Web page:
This article originally appeared in TidBITS on 2013-06-06 at 10:45 a.m.
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Researchers Demo Ubiquitous Gestural Control via Wi-Fi Sensing

by Adam C. Engst

We’ve become accustomed to tapping and swiping our smartphones, but what if you could control devices in your home or office with gestures made from wherever you’re standing? WiSee [1], a technology developed by University of Washington computer scientists, can recognize gestures by analyzing how specific body motions disrupt Wi-Fi signals — no special sensors or cameras are necessary. The overall effect is a lot like the Xbox Kinect [2], which relies on cameras and thus works only in a single room.

“This is repurposing wireless signals that already exist in new ways,” said lead researcher Shyam Gollakota, a UW assistant professor of computer science and engineering. “You can actually use wireless for gesture recognition without needing to deploy more sensors.”

The UW researchers created a special receiver that listens to the Wi-Fi signals from all the devices in the home, and looks at the minute Doppler shifts and multi-path distortions that result from human movement within the environment. Using the MIMO (multiple-input and multiple-output) technology inherent to 802.11n, WiSee can differentiate among up to five people within the space. Since you wouldn’t want random movements to be interpreted as gestures, WiSee requires a trigger gesture, after which it watches only that person, presumably until a timer elapses or someone else takes control. The trigger gesture could also serve as a password of sorts. At the moment, only a single device can be controlled at a time, though the researchers are looking at how to control multiple devices simultaneously.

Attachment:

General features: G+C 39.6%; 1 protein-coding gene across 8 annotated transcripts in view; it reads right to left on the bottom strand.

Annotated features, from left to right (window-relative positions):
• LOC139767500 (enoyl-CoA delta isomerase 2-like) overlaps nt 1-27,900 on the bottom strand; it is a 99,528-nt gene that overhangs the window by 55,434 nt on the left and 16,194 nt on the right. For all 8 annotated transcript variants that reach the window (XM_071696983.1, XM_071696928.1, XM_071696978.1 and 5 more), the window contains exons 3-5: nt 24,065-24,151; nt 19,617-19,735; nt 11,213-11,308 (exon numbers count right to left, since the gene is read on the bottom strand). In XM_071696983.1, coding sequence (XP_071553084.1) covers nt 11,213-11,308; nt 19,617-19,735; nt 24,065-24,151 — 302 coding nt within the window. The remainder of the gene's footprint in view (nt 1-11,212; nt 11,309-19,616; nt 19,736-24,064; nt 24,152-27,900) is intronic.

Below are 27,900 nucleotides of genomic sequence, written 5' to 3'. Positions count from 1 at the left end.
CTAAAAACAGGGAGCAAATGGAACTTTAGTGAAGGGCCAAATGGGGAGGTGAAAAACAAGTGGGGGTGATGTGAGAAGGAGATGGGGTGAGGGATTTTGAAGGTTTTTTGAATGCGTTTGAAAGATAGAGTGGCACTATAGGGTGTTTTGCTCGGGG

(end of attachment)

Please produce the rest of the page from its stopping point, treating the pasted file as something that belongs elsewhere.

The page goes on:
In testing in a two-bedroom apartment and an office environment, WiSee was able to identify nine whole-body gestures with an average accuracy rate of 94 percent (the accuracy rate for random guesses is only 11 percent). False positives — unintentional movements that were interpreted as gestures — happened roughly 2.5 times per hour when two gestural repetitions were required; increasing the necessary repetitions to four essentially eliminated false positives (0.07 events per hour). See “Whole-Home Gesture Recognition Using Wireless Signals [3]” (PDF) for the full paper.

Although WiSee’s proof-of-concept requires a special receiver, the researchers say that the necessary technology could be embedded in consumer-level wireless access points. Also, the paper and demo video [4] say nothing about how WiSee controls things like music volume, television station, and the like — although such hand-waving (hah!) is understandable in a proof-of-concept, a real-world system would have to come up with a coherent method of controlling a potentially wide variety of devices and applications. That’s not impossible, but it is a non-trivial problem.